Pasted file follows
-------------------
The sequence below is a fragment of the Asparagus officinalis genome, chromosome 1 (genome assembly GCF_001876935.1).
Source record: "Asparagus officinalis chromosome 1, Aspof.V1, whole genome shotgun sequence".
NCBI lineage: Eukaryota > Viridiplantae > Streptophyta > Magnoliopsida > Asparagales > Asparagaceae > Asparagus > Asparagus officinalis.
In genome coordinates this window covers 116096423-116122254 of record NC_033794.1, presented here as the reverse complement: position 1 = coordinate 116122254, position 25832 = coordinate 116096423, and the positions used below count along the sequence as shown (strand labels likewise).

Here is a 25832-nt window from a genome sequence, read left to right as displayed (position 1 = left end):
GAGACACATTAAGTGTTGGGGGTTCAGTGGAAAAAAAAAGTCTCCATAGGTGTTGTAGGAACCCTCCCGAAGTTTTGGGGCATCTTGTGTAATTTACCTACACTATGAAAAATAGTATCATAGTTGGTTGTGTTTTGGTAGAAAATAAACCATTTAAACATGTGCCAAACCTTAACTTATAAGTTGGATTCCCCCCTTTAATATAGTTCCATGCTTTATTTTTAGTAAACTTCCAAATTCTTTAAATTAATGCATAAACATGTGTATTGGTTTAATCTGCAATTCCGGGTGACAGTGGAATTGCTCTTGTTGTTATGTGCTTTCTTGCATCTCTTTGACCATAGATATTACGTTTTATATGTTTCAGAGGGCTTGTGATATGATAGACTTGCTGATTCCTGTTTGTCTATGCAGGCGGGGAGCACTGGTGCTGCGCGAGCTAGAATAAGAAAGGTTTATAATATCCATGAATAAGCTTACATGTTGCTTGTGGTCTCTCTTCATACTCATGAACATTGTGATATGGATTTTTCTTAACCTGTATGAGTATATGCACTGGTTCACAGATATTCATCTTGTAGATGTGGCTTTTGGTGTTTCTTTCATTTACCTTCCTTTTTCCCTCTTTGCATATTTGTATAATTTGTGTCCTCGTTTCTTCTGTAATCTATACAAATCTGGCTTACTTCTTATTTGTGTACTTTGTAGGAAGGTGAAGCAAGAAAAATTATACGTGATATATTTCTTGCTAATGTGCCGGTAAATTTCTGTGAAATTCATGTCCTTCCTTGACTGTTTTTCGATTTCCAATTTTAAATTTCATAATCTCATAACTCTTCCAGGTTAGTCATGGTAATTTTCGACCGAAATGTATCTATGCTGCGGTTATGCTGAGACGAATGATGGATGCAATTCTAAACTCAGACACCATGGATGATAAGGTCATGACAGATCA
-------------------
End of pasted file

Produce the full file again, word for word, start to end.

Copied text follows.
The sequence below is a fragment of the Asparagus officinalis genome, chromosome 1 (genome assembly GCF_001876935.1).
Source record: "Asparagus officinalis chromosome 1, Aspof.V1, whole genome shotgun sequence".
NCBI lineage: Eukaryota > Viridiplantae > Streptophyta > Magnoliopsida > Asparagales > Asparagaceae > Asparagus > Asparagus officinalis.
In genome coordinates this window covers 116096423-116122254 of record NC_033794.1, presented here as the reverse complement: position 1 = coordinate 116122254, position 25832 = coordinate 116096423, and the positions used below count along the sequence as shown (strand labels likewise).

Here is a 25832-nt window from a genome sequence, read left to right as displayed (position 1 = left end):
GAGACACATTAAGTGTTGGGGGTTCAGTGGAAAAAAAAAGTCTCCATAGGTGTTGTAGGAACCCTCCCGAAGTTTTGGGGCATCTTGTGTAATTTACCTACACTATGAAAAATAGTATCATAGTTGGTTGTGTTTTGGTAGAAAATAAACCATTTAAACATGTGCCAAACCTTAACTTATAAGTTGGATTCCCCCCTTTAATATAGTTCCATGCTTTATTTTTAGTAAACTTCCAAATTCTTTAAATTAATGCATAAACATGTGTATTGGTTTAATCTGCAATTCCGGGTGACAGTGGAATTGCTCTTGTTGTTATGTGCTTTCTTGCATCTCTTTGACCATAGATATTACGTTTTATATGTTTCAGAGGGCTTGTGATATGATAGACTTGCTGATTCCTGTTTGTCTATGCAGGCGGGGAGCACTGGTGCTGCGCGAGCTAGAATAAGAAAGGTTTATAATATCCATGAATAAGCTTACATGTTGCTTGTGGTCTCTCTTCATACTCATGAACATTGTGATATGGATTTTTCTTAACCTGTATGAGTATATGCACTGGTTCACAGATATTCATCTTGTAGATGTGGCTTTTGGTGTTTCTTTCATTTACCTTCCTTTTTCCCTCTTTGCATATTTGTATAATTTGTGTCCTCGTTTCTTCTGTAATCTATACAAATCTGGCTTACTTCTTATTTGTGTACTTTGTAGGAAGGTGAAGCAAGAAAAATTATACGTGATATATTTCTTGCTAATGTGCCGGTAAATTTCTGTGAAATTCATGTCCTTCCTTGACTGTTTTTCGATTTCCAATTTTAAATTTCATAATCTCATAACTCTTCCAGGTTAGTCATGGTAATTTTCGACCGAAATGTATCTATGCTGCGGTTATGCTGAGACGAATGATGGATGCAATTCTAAACTCAGACACCATGGATGATAAGGTCATGACAGATCA